There are some common misconceptions that expatriates have about UAE family laws. Hassan Elhais, a Legal Consultant in Dubai, Femina ME’s guest columnist, clears the misunderstandings.

If the wife applies for a divorce she will forfeit her right to get financial support from husband.

This is a completely false belief. When a divorce is filed under UAE laws, Article 146/6 and 156 of Federal Law No. 28/2005 – the Personal Status Law, provides that the wife shall retain custody of children till they reach custody age, i.e. 11 for boys and 13 for girls. Under Article 67 of the same law, the husband is obligated to provide for the children’s expense and the wife’s expenses for a period of the whole marriage or the months where he did not provide with a maximum backdated effect of 36 months at the time of divorce. In addition, the husband is also obligated to financially support the wife for a period of three months after the divorce is filed which we call the Waiting Period/Iddat period as per Article 69 of the Law.

Moreover, Article 53 of the Personal Status Law states that if divorce applicant is a Muslim woman and there was a delay in the payment of dowry – Mehr to her, she will have right to get it. In case the wife is claiming divorce from the husband because of physical violence, verbal abuse, husband committing adultery etc., she will have the right to get all her financial rights. In case the court decides to accept divorce application without knowing what the reason for divorce is or whose fault it is, the wife would still get custody of children and financial support for them and her own expenses for three months after the divorce.

During the waiting Iddat period, the wife cannot leave the house.

According to UAE laws, a divorce certificate is issued initially on a revocable basis, which can be revoked within a period of three months from the date of its issue. On expiry of three months, the certificate would automatically be converted into a final irrevocable certificate. This period of three months is called the Waiting Period or Iddat period. During this period the wife has the right to lead a full and normal life with the only exception or restriction being that she is not allowed to re-marry until the completion of this period. The wife shall have full rights to work and engage in all her normal activities. There is no restriction under the law except the one stated here.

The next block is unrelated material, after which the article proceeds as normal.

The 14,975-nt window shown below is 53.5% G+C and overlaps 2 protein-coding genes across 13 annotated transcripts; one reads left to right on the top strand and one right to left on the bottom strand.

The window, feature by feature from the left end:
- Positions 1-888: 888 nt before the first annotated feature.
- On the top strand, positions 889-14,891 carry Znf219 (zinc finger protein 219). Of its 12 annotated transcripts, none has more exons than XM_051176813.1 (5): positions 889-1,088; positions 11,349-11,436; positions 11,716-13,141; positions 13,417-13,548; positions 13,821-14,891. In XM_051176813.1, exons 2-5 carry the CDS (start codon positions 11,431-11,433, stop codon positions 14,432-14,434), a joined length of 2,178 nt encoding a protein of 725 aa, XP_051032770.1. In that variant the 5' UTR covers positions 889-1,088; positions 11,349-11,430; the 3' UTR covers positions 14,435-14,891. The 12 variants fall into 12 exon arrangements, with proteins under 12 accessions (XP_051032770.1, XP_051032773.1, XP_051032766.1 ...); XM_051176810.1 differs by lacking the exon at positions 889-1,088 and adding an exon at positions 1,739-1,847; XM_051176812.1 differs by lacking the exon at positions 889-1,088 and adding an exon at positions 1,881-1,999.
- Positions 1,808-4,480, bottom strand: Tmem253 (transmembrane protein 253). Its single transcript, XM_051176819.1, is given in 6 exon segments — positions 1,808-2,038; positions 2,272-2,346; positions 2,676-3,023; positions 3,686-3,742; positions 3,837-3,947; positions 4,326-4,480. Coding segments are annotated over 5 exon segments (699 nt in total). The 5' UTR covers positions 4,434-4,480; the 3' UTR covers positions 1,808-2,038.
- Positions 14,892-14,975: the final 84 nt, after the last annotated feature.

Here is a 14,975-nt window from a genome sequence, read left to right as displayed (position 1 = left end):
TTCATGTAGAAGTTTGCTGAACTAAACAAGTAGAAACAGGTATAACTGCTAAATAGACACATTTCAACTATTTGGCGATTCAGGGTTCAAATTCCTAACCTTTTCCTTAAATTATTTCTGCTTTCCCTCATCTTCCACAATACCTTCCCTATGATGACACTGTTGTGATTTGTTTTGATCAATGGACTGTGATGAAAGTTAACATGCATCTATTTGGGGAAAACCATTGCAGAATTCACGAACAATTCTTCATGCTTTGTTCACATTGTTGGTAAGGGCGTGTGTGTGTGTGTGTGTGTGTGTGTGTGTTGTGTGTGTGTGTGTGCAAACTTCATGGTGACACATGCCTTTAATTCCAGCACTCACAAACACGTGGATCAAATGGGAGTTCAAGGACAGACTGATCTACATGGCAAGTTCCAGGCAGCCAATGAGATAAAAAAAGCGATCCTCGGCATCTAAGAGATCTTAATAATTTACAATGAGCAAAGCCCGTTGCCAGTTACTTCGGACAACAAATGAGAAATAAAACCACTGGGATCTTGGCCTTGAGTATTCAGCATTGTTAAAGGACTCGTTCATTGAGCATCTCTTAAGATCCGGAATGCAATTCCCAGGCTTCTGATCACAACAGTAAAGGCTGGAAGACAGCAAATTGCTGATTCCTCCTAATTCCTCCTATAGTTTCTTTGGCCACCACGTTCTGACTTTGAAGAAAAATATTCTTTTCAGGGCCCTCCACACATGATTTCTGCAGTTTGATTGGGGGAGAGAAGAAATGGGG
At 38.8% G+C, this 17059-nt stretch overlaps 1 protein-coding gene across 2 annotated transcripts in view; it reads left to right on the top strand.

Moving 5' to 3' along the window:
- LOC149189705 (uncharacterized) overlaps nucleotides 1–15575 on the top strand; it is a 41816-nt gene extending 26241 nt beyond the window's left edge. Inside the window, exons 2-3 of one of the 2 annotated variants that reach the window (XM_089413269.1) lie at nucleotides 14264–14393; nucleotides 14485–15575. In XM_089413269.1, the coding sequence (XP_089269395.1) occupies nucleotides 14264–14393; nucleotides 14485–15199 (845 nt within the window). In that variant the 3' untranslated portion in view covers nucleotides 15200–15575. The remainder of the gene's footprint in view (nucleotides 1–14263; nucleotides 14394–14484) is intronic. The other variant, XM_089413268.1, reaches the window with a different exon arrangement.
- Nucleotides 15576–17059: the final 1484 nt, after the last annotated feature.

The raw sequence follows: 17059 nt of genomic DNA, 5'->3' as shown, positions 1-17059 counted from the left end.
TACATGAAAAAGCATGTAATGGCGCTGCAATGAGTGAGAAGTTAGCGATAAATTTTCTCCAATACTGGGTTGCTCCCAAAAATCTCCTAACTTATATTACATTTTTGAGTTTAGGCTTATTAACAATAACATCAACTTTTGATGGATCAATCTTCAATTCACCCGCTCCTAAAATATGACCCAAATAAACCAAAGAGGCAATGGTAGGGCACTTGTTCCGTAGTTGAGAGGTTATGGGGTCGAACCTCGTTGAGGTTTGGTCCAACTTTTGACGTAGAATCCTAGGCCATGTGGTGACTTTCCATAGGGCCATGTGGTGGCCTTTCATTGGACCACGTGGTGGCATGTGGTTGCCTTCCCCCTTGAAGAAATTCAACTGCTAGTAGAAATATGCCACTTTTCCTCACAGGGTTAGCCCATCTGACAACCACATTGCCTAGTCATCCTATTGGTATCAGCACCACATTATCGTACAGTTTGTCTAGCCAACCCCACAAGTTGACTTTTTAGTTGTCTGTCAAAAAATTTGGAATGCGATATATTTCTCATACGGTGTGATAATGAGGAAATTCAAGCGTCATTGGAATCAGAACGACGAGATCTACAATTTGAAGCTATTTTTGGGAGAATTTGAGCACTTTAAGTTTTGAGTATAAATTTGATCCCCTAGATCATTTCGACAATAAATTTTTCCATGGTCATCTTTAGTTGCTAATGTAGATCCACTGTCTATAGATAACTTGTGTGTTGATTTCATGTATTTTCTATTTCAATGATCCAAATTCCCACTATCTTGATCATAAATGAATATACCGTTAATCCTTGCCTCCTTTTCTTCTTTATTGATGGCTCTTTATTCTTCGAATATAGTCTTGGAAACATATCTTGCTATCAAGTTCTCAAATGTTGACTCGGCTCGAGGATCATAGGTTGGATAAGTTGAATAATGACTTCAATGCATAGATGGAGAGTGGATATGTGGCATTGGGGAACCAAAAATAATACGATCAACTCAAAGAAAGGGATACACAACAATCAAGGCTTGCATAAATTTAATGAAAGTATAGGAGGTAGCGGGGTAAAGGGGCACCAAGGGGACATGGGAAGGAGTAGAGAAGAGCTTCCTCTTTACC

In the Criminal Court, to prove that the husband is cheating, four witnesses need to be produced.

This is another popular misconception prevalent among expat wives, which is completely untrue, as adultery is a serious breach of UAE criminal law. As per Article 356 of Federal Law No. 3 of 1987 – the UAE Penal Code, if the accused is found guilty he/she will face a likely jail sentence and a definite deportation order. The criminal court has full discretionary powers to evaluate any evidence that has been submitted by a complainant including communications exchanged between the accused parties, photos, videos, witnesses, written admission/s made by accused etc. It is the pure discretionary power of the court and its decision shall be based on the circumstantial evidence surrounding the complaint. The court also has the discretionary power to order an investigation into the complaint if reasonable evidence has been submitted by the complainant.

The Islamic principles/Sharia law is always in favour of the husband.

This is totally untrue as we found in many cases that a woman petitioner will never be able to see such favorable judgments even in her home jurisdiction. For example, in the UAE a husband cannot claim joint custody of children, unlike many other countries. Another good example, which may be considered, is that a husband cannot claim half of wife’s income or assets at the time of divorce even if she is richer than and has more assets than the husband in accordance with Articles 62, 66 and 67 of the UAE Personal Status Law. In addition, under UAE laws the husband is always liable to provide financial support to the wife for maintenance of children regardless of his income and financial standing. The wife has no such obligation on her to provide financial support for her children.